Theirs is the story of legends.
A team of young, inexperienced, gritty players led by a few veteran athletes defying the odds,
shocking a conference and doing what most underdogs only dream of doing…winning it all.
It’s not a story unfolding on televisions everywhere though as the NCAA brackets begin, but rather it’s a story closer to home where the dreams of March Madness are first sparked.
It’s a story where young players take to their school’s basketball court for the first time in their lives; where the values of teamwork, good sportsmanship and game fundamentals are more important than the score board.
It’s the story of the 2018 undefeated season for Neuse Charter Middle School Girls’ Basketball.
Coach Robbie Taylor, parent of player Anna Taylor and Neuse Charter School board member, volunteered to coach the team this year, along with Corn Robertson, parent of player Kayla Robertson.
Coach Taylor expressed pre-season concerns about his rookie team playing in a Johnston County Middle School conference against teams with larger talent pools and experienced players.
“We had a total of 10 players,” Coach Taylor said. “Only four of those 10 had ever played organized basketball; the others had never even been on the court.”
Coach Taylor quickly learned that what his team lacked for in fundamentals, they made up for in the way of hard work and attitude.
“The team had a focus that was a little different,” he said. “They came to practice every day with a good work ethic. After the first game it was obvious the team played with a lot of heart and determination.”
But while the team pulled their first pre-conference victory against Swift Creek Middle, it wasn’t until a few games later that Coach Taylor knew they had a chance to go all the way.
“After our first conference game I felt good about our level of competiveness,” he said. “After our 4th conference game against Meadow I felt we definitely had a chance to win the conference.”
Kayla Robertson, one of the team’s captains, said she knew from the start that the team had a good chance of winning it all.
Kayla and Anna, both 7th grade veteran players, had played travel ball together for four years. Despite the intense level of training and commitment that goes with playing travel ball, coupled with maintaining a rigorous academic schedule, neither girl had a second thought about playing for their school team and winning a conference title.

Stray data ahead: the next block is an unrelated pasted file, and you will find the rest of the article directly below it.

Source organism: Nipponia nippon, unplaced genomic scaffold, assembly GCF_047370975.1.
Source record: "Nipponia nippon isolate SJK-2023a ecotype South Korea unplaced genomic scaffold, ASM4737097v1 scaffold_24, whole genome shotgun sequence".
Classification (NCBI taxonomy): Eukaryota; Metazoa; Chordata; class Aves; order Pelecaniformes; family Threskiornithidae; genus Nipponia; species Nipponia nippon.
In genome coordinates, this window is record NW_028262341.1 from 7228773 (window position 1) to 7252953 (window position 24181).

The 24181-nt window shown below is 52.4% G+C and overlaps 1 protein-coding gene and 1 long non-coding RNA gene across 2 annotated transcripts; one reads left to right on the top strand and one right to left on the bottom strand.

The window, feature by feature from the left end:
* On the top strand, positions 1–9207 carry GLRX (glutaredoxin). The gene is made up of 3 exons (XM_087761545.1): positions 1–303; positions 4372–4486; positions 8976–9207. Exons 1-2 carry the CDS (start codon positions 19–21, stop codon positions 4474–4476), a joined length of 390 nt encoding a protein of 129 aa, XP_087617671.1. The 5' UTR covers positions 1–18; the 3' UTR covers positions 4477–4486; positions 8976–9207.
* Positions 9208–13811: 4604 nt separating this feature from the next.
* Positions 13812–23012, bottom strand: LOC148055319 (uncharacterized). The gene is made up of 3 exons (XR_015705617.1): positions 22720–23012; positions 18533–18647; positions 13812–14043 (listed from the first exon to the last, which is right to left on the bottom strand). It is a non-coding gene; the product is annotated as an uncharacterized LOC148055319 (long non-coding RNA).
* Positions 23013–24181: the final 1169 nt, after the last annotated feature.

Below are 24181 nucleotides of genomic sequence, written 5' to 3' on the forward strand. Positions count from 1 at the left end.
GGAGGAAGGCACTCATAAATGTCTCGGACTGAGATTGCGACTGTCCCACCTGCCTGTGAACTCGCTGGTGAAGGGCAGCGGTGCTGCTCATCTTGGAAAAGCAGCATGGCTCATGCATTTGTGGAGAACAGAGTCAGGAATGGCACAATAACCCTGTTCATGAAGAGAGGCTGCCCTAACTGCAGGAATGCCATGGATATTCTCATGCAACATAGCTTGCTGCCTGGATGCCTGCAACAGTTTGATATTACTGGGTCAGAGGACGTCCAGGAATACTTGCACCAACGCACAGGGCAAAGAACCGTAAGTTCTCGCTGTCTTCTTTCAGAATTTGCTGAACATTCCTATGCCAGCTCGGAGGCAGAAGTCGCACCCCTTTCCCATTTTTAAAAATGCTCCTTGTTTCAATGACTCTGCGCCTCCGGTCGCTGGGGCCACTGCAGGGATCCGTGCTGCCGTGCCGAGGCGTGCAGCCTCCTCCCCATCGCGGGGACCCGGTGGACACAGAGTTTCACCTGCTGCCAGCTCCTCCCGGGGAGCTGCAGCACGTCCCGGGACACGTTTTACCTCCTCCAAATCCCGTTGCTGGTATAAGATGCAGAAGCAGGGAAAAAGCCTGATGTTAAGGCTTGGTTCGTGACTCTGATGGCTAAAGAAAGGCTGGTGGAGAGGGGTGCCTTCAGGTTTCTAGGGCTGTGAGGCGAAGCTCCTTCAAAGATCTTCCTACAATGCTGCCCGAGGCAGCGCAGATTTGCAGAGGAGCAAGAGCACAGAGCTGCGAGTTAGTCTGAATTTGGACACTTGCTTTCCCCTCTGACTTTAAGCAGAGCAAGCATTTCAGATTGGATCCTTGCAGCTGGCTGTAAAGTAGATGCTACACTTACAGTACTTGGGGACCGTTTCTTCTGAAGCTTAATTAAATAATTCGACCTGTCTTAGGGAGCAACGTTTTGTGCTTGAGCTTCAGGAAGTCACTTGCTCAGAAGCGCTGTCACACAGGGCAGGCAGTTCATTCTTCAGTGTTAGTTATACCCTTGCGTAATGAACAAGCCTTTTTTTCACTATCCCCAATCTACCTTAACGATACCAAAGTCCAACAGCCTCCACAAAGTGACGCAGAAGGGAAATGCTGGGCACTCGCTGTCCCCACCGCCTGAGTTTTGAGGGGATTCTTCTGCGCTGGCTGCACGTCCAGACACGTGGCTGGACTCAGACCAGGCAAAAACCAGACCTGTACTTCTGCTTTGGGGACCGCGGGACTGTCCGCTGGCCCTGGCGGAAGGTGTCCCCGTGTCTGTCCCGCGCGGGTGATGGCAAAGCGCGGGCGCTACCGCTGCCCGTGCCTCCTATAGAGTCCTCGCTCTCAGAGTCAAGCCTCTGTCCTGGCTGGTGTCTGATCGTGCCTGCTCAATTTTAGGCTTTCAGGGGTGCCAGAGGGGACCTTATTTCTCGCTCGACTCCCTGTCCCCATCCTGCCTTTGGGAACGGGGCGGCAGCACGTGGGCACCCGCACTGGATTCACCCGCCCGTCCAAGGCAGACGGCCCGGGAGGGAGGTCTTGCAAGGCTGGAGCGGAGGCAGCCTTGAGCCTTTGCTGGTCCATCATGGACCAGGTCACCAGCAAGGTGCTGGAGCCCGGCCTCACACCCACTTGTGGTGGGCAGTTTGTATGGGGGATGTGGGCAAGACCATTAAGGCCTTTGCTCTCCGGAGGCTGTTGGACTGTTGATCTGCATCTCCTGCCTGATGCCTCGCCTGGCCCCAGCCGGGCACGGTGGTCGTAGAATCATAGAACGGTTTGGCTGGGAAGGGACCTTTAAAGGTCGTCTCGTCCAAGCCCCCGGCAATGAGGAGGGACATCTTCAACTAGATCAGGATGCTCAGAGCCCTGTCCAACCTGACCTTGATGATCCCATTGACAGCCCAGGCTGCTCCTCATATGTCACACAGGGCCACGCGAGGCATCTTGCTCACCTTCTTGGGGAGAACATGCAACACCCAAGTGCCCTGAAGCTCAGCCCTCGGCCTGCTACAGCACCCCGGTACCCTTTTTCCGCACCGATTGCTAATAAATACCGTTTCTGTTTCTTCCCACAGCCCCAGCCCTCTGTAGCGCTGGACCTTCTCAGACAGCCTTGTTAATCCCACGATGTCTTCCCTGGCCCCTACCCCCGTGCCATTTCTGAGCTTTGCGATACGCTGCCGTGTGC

“I’m proud to represent my school,” said Anna, who ensured a consecutive sweep with a game-winning free throw in the last 2.4 seconds of their season closer against North Johnston.
“Anna and I knew how to play well together, where to expect the ball to go, how to move around the court,” Robertson said. “From the start of the season I was confident we’d win the conference.”
Rookie player and 6th grader Greyson Dunn wasn’t as confident as Robertson coming into the season, but it didn’t take long for the scrappy, new point guard to see what her veteran teammates saw.
“I started to think we could win the conference mid-season when we had beaten every team,” said Dunn. “Even though most of our team was inexperienced, we had the drive to learn and win.”
Coach Taylor made his expectations clear early-on that the team would work hard and have fun.
“As we worked hard I would tell them that talent was a gift, but character was a choice,” he said. “It didn’t take talent to work hard and hustle.”
The message resonated with the young women as they racked up other victories against Selma, Four Oaks, Friendship Christian, Benson and Princeton and East Wake Academy.
As March Madness has demonstrated over and over you never doubt the determination and drive of a young, inexperienced team to pull off what others deem impossible.
“Hard work beats talent when talent doesn’t work hard,” Dunn said quoting NBA superstar Kevin Durant.
And with chances high of the entire team returning next year, these girls have their sights set on another conference title with as much hard work as it takes to do it all over again.